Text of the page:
No one understood sorrow, love or loss like Chavela Vargas.
The late Ranchera singer, a self-identified Mexican by way of Costa Rica, possessed an intimate understanding of pain that could only be articulated in song. Her voice would crack, sometimes stumbling while trying to climb a few octaves, other times trembling on the verge of tears. Often, the sorrow would overtake her so intensely she had to stop and recover mid-song.
Vargas refused to be anyone but herself. Her authenticity and vulnerability made her a legend in the history of traditional Mexican music, a queer icon and the subject of the award-winning documentary “Chavela” by Catherine Gund and Daresha Kyi opening at the Opera Plaza in San Francisco this week.
Gund says she filmed an interview with Vargas upon meeting her while traveling in Mexico in 1991; the tapes poked at the back of her mind for years, and she eventually had them digitized.
After Vargas died in 2012 at 93, Gund and Kyi culled that archival footage and interviews with those closest to Vargas to make “Chavela,” which pays homage to the trailblazing singer’s legacy.
The filmmakers weren’t concerned with delivering a comprehensive story. They were more preoccupied with capturing Vargas’ magnetism, depth of emotion and the effect she had on those around her.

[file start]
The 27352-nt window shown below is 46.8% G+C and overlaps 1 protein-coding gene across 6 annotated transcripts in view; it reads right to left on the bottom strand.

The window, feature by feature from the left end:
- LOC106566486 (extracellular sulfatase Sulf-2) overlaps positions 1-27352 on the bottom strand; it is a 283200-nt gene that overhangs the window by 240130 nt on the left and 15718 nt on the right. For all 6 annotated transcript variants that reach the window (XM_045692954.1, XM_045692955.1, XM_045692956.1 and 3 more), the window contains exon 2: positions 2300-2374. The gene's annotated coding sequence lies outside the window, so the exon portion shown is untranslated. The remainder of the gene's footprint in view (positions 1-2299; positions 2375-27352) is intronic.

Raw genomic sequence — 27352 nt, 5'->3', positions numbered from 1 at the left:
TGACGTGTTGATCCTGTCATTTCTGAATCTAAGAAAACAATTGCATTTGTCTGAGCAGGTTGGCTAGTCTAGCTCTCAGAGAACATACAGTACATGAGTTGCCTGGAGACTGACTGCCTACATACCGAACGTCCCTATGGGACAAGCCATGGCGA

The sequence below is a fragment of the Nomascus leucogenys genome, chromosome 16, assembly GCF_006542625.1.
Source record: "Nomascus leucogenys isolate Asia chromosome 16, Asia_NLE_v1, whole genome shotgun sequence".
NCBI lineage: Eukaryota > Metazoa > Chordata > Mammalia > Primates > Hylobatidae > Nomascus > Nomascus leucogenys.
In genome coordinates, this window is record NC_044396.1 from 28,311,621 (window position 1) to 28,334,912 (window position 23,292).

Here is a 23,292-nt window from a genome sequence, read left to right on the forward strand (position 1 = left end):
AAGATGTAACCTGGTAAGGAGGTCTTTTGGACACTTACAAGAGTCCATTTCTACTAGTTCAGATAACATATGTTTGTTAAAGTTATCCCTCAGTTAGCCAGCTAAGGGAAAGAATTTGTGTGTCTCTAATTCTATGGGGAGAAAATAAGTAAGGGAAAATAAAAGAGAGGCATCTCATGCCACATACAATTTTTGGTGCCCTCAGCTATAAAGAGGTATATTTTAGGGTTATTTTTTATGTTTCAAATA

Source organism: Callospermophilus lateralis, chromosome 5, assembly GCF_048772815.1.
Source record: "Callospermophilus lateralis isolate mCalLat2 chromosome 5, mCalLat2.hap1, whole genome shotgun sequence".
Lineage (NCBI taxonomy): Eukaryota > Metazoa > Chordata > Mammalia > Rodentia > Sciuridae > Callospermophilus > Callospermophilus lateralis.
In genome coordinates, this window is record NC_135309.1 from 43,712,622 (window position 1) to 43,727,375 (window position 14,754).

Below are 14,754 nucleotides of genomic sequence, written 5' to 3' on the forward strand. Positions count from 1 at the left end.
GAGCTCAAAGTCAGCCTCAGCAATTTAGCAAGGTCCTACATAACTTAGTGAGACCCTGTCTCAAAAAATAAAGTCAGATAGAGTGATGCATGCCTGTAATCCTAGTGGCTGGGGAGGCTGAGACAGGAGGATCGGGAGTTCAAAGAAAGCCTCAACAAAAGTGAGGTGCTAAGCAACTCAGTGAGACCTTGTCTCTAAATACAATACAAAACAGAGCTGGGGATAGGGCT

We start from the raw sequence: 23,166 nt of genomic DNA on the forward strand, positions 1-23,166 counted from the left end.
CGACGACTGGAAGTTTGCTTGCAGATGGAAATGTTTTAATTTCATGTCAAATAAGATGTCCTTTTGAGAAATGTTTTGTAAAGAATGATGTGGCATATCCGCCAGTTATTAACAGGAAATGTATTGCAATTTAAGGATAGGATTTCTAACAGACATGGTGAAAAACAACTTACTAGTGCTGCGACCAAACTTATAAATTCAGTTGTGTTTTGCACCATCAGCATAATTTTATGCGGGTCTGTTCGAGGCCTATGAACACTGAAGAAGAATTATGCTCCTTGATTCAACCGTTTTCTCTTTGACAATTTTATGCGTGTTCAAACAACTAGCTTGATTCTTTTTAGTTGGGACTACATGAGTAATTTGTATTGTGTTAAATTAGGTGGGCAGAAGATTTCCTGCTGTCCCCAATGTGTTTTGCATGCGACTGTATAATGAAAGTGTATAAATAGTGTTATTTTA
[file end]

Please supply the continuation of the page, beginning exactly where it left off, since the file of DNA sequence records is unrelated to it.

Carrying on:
“People make myths about our celebrities, but she also made myths about herself,” Gund said of Vargas, rumored to be a gun-slinging seductress who had affairs with Frida Kahlo and Ava Gardner.
Whether that’s true is beside the point, Gund says: “I don’t know and I don’t think it matters. The truth is, she could have. And that is what we are trying to get across.”
As a child, the Costa Rican-born Isabel Vargas Lizano was subject to intense abuse and was hidden by her parents when visitors came around.
After running away to Mexico as a teen, she struggled to navigate the fickle hypocrisy of machismo and homophobia in the culture. Her tough personality, hardened more by her severe alcoholism, became a coping mechanism for surviving in a society that marginalized many aspects of her identity.
Despite a close friendship and creative partnership with beloved Ranchera singer Jose Alfredo Jimenez, it would take decades for Vargas to get her due as an artist in Mexico. Her sexuality and refusal to conform to conventions of gender expression (she often dressed like a man) meant that for much of her career, Vargas would be relegated to small clubs.
After a long hiatus and reckoning with her alcoholism, she got sober and found a home among Madrid’s community of bohemian artists that included filmmaker Pedro Almodovar and writer Federico Garcia Lorca.